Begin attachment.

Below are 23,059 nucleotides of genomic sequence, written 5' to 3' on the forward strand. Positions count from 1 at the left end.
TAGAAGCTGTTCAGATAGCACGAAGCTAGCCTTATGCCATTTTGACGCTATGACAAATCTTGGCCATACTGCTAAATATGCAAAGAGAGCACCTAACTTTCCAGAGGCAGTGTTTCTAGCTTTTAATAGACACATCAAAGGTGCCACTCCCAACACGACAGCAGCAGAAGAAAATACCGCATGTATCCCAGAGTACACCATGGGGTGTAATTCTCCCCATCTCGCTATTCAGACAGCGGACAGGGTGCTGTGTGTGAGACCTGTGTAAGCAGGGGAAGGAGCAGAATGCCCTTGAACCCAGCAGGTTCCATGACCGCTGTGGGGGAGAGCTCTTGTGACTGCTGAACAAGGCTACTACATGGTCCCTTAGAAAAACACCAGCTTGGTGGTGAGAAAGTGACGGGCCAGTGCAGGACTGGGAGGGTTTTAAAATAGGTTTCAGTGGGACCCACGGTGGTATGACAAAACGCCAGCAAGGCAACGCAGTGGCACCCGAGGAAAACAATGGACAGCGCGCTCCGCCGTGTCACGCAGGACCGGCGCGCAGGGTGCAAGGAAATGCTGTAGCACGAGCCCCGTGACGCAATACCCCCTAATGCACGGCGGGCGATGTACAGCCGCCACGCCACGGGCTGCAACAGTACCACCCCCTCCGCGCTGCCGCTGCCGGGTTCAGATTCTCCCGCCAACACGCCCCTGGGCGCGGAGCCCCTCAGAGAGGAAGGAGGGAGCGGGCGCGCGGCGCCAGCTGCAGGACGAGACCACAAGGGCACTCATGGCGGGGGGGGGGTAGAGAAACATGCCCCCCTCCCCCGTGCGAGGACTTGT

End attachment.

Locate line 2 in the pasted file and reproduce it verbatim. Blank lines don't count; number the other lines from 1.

TAGAAGCTGTTCAGATAGCACGAAGCTAGCCTTATGCCATTTTGACGCTATGACAAATCTTGGCCATACTGCTAAATATGCAAAGAGAGCACCTAACTTTCCAGAGGCAGTGTTTCTAGCTTTTAATAGACACATCAAAGGTGCCACTCCCAACACGACAGCAGCAGAAGAAAATACCGCATGTATCCCAGAGTACACCATGGGGTGTAATTCTCCCCATCTCGCTATTCAGACAGCGGACAGGGTGCTGTGTGTGAGACCTGTGTAAGCAGGGGAAGGAGCAGAATGCCCTTGAACCCAGCAGGTTCCATGACCGCTGTGGGGGAGAGCTCTTGTGACTGCTGAACAAGGCTACTACATGGTCCCTTAGAAAAACACCAGCTTGGTGGTGAGAAAGTGACGGGCCAGTGCAGGACTGGGAGGGTTTTAAAATAGGTTTCAGTGGGACCCACGGTGGTATGACAAAACGCCAGCAAGGCAACGCAGTGGCACCCGAGGAAAACAATGGACAGCGCGCTCCGCCGTGTCACGCAGGACCGGCGCGCAGGGTGCAAGGAAATGCTGTAGCACGAGCCCCGTGACGCAATACCCCCTAATGCACGGCGGGCGATGTACAGCCGCCACGCCACGGGCTGCAACAGTACCACCCCCTCCGCGCTGCCGCTGCCGGGTTCAGATTCTCCCGCCAACACGCCCCTGGGCGCGGAGCCCCTCAGAGAGGAAGGAGGGAGCGGGCGCGCGGCGCCAGCTGCAGGACGAGACCACAAGGGCACTCATGGCGGGGGGGGGGTAGAGAAACATGCCCCCCTCCCCCGTGCGAGGACTTGT